The Wildlife Conservation Society (WCS) Cambodia reports a record-breaking 122 Royal Turtle hatchlings at the Koh Kong Reptile Conservation Centre (KKRCC) during the 2023 breeding season.
This is an extraordinary achievement for conservation efforts, underlined the WCS Cambodia in a press release issued this morning.
This year, it pointed out, KKRCC collected 21 nests with a total of 272 eggs. From these, 122 Royal Turtles successfully hatched, a significant increase from the previous year, which saw nine nests and 81 eggs produce 31 hatchlings.
"This is a true conservation success story," said Christopher Poyser, KKRCC Manager. "The substantial increase in hatchlings is a testament to our hard work and commitment to conserving this critically endangered species. We are optimistic about next year’s breeding season and expect the number of hatchlings to continue to increase."
The Royal Turtle, scientifically known as the Southern River Terrapin (Batagur affinis), is listed on the IUCN Red List as Critically Endangered and is among the world's 25 most endangered freshwater turtles and tortoises. In 2005, it was designated as Cambodia's National Reptile by a Royal Decree, further highlighting the importance of its conservation.
According to press release, the primary threats to the Royal Turtle include targeted hunting, incidental capture in fishing gear for local consumption and international trade, and destruction of its nesting habitat through sand extraction, deforestation, and land grabbing.
To combat these threats, WCS Cambodia, in long-term partnership with the Fisheries Administration (FiA) of the Ministry of Agriculture, Forestry and Fisheries (MAFF) and supported by Mandai Nature and Angkor Centre for Conservation of Biodiversity (ACCB), implements various conservation interventions. These efforts aim to restore the wild populations of Royal Turtles through both in-situ and ex-situ conservation methods and monitored releases. Additionally, WCS develops opportunities for local communities to participate in the conservation of the river system.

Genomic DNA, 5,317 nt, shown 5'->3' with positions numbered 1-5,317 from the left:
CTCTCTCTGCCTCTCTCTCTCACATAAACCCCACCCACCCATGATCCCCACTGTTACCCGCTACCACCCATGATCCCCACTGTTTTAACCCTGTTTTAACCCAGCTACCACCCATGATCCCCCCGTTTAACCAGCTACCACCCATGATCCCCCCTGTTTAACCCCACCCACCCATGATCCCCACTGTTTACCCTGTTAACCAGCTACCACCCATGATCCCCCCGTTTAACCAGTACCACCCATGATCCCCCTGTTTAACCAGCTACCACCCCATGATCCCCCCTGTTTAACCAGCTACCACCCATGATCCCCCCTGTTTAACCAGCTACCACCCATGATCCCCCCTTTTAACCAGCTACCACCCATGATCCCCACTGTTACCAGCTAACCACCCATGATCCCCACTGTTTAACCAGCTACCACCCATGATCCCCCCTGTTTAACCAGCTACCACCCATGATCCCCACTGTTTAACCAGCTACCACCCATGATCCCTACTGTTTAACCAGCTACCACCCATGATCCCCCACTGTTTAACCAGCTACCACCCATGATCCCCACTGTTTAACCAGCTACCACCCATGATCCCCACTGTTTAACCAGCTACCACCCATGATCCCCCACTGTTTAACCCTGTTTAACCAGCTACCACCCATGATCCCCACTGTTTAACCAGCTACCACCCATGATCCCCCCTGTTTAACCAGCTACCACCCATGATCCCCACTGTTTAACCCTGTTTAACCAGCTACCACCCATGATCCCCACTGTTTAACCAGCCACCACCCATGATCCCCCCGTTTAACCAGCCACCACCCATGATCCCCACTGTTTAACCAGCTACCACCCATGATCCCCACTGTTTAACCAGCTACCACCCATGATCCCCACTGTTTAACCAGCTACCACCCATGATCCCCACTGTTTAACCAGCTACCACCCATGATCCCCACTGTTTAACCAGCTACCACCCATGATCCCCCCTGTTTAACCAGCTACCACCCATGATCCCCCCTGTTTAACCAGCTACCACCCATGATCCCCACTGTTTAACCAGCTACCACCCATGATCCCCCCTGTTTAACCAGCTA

“We are very proud to learn that many hatchlings hatched from the centre this year. This is a new hope for restoring the species in Cambodia. We strongly encourage and support the continuation of this captive breeding programme to restore this species in the future, and we hope this species will survive for our next generation. For the field programme, I strongly hope that local people and authorities work closely together to protect the critical habitat for this species," said Mr. Ouk Vibol, Director of the Fisheries Conservation Department.
KKRCC currently holds 281 Royal Turtles, including 50 adults for breeding and 231 sub-adults, juveniles, and hatchlings. Since 2015, WCS Cambodia has reintroduced 166 young adult Royal Turtles into the wild in Sre Ambel, contributing further to the conservation of this critical species.
Source: Agence Kampuchea Presse